Such a meek and apologetic response from the prime minister is in marked contrast to the tough resolve shown by leaders of other nations when confronted with terrorist threats.
Take, for example, the comments of Kenya’s president Uhuru Kenyatta after the four-day bloody siege at a shopping mall in Nairobi last month.
“These cowards will meet justice, as will their accomplices and patrons, wherever they are,” vowed Mr Kenyatta who himself oversaw the operation against the attackers.
“I promise that we shall have full accountability for the mindless destruction, death, pain, loss and suffering we all have undergone as a national family,” he declared.
Meanwhile, David Cameron, the British prime minister, rushed back home cutting short his official foreign visit because there were several British nationals among the hostages in the Nairobi mall.
But the blood of poor Pakistanis comes cheap. It certainly does not matter to our rulers even when hundreds of Pakistanis are slaughtered. As the death toll of the church attacks was being calculated, Imran Khan went one step further in placating the militants by suggesting that the TTP be allowed to open an office. He ignored the fact that the militant network is outlawed and allowing it to operate openly would legitimise terrorism.
When a bus full of provincial government employees was blown up, the Pakistan Tehreek-i-Insaf chief was calling for taking confidence-building measures to create a “conducive environment” for peace talks with the Taliban. His defence of the TTP has become more vociferous with each bloodbath.
In an article published recently in a national daily, Imran Khan equated the presence of the troops in KP and Fata to military action in former East Pakistan and the TTP to the Viet Cong who fought against the US forces in Vietnam. Such assertions cannot be dismissed as mere naivety; they are a reflection of a twisted mindset.
While our leaders were commending the TTP for distancing itself from the last two major terrorist strikes in Peshawar, the group released a gruesome videotape of the explosion in Dir that killed Maj-Gen Sanaullah Niazi along with two others. It declared the killing of the officers as a great victory in the war against Pakistani forces.
Even that blatant claim by the TTP of the attack on Pakistani forces did not move the federal and KP governments. Nothing can derail peace efforts was the response of the PTI and PML-N leaders.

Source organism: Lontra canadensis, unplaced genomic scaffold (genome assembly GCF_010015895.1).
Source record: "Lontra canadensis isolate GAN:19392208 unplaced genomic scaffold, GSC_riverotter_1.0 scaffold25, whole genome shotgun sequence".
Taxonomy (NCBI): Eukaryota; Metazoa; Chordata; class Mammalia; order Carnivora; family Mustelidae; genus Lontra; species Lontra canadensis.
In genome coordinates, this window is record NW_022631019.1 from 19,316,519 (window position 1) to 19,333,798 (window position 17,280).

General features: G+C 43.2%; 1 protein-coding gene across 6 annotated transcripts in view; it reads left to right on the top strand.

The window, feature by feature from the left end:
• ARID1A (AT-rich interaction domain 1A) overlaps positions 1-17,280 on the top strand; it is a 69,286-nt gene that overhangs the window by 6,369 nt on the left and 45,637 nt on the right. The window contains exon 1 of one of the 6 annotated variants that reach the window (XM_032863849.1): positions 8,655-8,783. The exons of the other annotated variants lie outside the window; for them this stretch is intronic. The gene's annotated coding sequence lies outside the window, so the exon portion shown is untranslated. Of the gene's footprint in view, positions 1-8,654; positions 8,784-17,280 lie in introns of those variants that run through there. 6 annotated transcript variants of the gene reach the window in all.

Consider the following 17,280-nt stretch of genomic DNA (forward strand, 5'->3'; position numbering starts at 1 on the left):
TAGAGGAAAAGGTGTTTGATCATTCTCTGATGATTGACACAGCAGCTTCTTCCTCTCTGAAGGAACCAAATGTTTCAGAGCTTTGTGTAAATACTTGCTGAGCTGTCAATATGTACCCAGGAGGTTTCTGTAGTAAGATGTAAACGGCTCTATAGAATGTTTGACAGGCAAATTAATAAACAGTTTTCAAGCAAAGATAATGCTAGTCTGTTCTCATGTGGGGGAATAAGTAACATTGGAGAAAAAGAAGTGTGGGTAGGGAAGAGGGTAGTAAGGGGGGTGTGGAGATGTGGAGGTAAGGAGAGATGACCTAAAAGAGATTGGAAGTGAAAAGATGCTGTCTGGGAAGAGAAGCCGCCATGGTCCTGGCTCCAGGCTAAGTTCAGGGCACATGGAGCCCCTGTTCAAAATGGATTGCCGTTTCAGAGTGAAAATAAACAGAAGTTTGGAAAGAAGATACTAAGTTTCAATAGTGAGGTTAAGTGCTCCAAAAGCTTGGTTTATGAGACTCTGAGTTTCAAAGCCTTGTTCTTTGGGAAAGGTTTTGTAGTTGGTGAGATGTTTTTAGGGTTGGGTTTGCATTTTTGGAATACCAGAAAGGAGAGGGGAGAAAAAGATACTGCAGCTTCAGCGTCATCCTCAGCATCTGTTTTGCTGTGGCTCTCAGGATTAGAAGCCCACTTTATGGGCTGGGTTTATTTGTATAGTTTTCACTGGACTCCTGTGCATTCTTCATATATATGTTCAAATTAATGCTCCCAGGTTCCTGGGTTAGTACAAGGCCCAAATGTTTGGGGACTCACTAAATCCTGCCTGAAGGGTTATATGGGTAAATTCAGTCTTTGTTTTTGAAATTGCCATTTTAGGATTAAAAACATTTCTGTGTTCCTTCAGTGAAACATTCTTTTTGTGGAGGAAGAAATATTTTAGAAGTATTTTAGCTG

It has been a month since the all-party conference mandated the federal government to initiate peace negotiations with the Taliban. But there has not been any success yet in getting the militants to the negotiating table. The reason is obvious. The three preconditions set by the TTP — the release of detained militants, withdrawal of troops from the tribal areas and a halt to US drone attacks — are hard to comply with. The prevailing ambivalence has already begun to cost the nation dearly.
It is apparent that the peace talks with the militants are a non- starter. But the government is still stuck to the mantra that talks are the only option. This dithering has already given a new lifeline to the Taliban who were on the retreat from most of the tribal agencies and Malakand, which they once controlled.
The TTP lost many of its senior commanders like Waliur Rehman and the network was fragmented into various factions. But now, the militants have found a new stridency, taking advantage of the weakness of the state. So fearful is the government that it has put on hold the execution of three convicted militants including the mastermind of the 2009 GHQ attack after threats from the Taliban.
Not only has the state failed to protect the lives of its citizens, it has also conceded to the extremist ideology on many policy issues. It is a disturbing reality that radical Islamic elements have as much if not more power over Pakistani society than the state. While the state has failed to develop a national narrative against militancy, an obscurantist ideology holds sway.
With the growing violence against religious minorities, vigilantism seems to have become an acceptable norm. The country has now become hostage to non-state actors forcing their way in through the barrel of the gun.
The authority of the state seems to have all but collapsed. It is not surprising that the courts free more than 90pc of militants allegedly involved in terrorism due to ‘lack of evidence’. It is mainly because the judges and witnesses are threatened and do not want to put their own and their family’s lives at risk when they know the state cannot protect them.
A culture of fear grips the nation as the state has abdicated all responsibility, leaving the people at the mercy of the terrorists. It gives the people little faith when their political leaders surrender to the militant narrative. n
The writer is an author and journalist.
zhussain100@yahoo.com
Twitter: @hidhussain